In the first airplane Natasha Moar ever stepped foot on, the 20-year-old First Nations woman did some of the piloting herself.
It was a fluke that she found herself there. She was supposed to be in a glider with her air cadet crew. But weather wreaked havoc on her plans.
“Because of the weather two of us got picked at random to go into the plane that pulled the gliders. My friend didn’t want to go in the front so I did.
“While I was there the pilot let me fly the plane and I just kind of fell in love with it.”
Not bad for a first flight.
“It was funny my dad mentioned I got to fly a plane before I went on a plane to travel somewhere,” says Moar.
Natasha, who’s a member of Cote First Nation, has just passed her Class 4 instructor rating flight test and she’s joining Millennium Aviation in Saskatoon as their newest flight instructor.
Her older sister, Latisha says that Natasha has always been really adventurous.
“When she was a teenager we went to Las Vegas and she jumped off the top of the Stratosphere,” she says.
That jump, a plunge from 250 metres above the Las Vegas strip, is a main attraction at the Vegas hotel known as The Strat.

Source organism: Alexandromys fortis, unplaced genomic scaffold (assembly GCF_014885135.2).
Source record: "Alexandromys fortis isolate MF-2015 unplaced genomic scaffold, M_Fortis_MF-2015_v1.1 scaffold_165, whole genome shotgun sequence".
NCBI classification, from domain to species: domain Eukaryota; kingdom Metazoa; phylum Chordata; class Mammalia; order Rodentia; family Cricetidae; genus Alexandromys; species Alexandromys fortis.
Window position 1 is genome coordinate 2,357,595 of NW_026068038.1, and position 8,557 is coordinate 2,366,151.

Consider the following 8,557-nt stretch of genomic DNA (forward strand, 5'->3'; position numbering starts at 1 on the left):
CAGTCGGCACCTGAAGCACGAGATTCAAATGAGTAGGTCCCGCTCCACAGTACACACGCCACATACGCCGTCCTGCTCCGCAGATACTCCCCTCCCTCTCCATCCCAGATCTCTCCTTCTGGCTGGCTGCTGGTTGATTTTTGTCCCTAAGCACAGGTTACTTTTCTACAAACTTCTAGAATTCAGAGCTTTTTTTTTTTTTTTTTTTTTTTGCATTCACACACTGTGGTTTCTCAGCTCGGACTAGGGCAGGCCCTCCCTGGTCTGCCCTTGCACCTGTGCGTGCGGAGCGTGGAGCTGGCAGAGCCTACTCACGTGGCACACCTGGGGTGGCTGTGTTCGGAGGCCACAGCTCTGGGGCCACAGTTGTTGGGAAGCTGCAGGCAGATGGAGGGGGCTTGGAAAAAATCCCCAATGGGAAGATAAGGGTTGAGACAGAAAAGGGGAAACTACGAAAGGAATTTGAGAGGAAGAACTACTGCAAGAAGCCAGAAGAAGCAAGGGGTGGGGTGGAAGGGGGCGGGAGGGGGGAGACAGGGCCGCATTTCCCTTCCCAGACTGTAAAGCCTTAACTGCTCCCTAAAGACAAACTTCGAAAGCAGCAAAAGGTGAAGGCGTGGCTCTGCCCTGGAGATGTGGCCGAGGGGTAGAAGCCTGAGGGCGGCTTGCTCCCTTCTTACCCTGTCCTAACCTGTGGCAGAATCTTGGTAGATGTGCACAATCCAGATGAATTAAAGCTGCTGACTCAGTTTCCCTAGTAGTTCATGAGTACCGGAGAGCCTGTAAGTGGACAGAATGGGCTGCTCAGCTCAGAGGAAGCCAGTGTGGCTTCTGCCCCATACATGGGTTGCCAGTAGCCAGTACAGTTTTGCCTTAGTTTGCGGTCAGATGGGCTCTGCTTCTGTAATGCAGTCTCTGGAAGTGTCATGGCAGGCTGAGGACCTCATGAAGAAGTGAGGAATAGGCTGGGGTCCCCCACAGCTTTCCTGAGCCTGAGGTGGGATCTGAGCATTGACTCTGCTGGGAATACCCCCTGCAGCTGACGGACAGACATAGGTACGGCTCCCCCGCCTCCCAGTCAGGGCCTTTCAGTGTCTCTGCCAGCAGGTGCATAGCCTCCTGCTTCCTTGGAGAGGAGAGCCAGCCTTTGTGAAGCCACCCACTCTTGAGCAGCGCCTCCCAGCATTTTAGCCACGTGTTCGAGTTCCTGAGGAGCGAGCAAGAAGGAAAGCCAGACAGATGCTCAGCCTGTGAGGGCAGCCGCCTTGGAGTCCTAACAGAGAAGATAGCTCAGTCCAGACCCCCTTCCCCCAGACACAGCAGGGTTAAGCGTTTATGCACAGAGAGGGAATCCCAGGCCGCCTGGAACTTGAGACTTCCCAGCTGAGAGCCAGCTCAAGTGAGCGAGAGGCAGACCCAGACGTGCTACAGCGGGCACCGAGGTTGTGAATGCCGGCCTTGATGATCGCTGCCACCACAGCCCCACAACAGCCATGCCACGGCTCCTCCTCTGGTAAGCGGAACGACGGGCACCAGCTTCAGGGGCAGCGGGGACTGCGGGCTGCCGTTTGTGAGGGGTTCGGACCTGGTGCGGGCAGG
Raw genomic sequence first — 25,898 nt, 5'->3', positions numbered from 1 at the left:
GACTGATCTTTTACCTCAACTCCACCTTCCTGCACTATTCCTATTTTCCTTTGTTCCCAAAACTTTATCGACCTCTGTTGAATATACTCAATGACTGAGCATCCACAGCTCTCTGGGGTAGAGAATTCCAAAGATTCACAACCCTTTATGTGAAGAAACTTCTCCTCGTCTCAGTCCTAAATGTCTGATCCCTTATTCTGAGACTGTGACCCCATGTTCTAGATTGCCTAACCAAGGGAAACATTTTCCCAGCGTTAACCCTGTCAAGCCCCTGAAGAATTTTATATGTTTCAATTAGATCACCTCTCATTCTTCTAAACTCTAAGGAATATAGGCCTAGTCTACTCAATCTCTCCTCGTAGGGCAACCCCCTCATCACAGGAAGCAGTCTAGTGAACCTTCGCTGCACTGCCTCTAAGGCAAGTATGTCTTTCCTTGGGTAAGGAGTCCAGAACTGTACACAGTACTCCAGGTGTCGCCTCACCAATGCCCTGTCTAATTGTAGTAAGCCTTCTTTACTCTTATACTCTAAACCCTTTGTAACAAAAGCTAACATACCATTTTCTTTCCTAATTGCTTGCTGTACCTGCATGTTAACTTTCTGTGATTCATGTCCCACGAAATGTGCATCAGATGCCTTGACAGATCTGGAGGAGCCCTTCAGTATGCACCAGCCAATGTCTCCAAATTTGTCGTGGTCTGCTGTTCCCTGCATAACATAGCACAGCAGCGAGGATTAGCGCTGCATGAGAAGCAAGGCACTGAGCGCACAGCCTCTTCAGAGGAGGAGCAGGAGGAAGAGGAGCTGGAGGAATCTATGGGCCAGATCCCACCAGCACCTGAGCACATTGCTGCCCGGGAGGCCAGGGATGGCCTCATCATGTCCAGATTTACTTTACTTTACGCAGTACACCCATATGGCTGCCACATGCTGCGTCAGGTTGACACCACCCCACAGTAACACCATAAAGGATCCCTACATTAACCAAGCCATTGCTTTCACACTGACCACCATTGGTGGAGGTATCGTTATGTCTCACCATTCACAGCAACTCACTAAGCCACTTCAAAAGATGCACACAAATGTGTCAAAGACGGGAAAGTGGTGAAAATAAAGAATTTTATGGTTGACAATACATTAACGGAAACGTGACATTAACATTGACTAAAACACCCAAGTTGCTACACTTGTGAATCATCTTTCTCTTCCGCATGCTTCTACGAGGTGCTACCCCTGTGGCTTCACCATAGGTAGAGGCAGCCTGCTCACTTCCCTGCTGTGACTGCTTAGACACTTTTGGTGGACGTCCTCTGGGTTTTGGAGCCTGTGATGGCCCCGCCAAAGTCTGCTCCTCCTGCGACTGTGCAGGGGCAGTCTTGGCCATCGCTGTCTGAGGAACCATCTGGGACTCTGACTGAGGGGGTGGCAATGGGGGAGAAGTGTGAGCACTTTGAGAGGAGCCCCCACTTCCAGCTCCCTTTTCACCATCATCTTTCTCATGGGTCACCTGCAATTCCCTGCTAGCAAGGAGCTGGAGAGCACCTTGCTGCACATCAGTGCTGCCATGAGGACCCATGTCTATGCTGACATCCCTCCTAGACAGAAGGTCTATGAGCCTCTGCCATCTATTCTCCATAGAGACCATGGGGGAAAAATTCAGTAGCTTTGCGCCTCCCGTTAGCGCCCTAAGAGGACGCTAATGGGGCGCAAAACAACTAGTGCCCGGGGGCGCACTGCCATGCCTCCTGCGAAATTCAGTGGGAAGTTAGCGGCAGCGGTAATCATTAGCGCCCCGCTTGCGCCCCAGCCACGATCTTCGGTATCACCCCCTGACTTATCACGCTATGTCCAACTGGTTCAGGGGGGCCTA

Latisha says her sister has worked hard to achieve her commercial pilot license, starting from when she was 13.
“She’s doing amazing things all by herself. She took out student loans and worked full time as well as night classes,” says Latisha.
Natasha’s parents gave her an introductory flight at Millennium Aviation for her thirteenth birthday.
“During the trip I got to fly the plane and do more. After that I knew it was what I wanted to do for a career choice,” says Natasha.
In the fall of 2019, she began her ground school training to be a commercial pilot.
“I had a job so I was going high school Monday to Friday, after school I would be going to work and on Thursdays I was going to the ground school. My mom would drive me there,” says Natasha.
She saved up money and then started to get the flying hours needed to get her license. Students need 200 hours of practice to get their commercial license.
Natasha says what she loves most about flying is the variety.
“Every day you’re up there it is going to be different… the wind when you’re taking off and landing or what you are going to encounter in your flight. Maybe a month ago we had another First Nation guy come in for his intro flight and it made my day when he told me he was so happy that he met me.
“He was like you’re the first First Nations commercial pilot I’ve ever met,” says Natasha.
She’s happy with work as a flight instructor for now, but says that as she plans to continue to make flight her career path.
“I’m not too sure what the long term goal is, I am just seeing where it takes me.”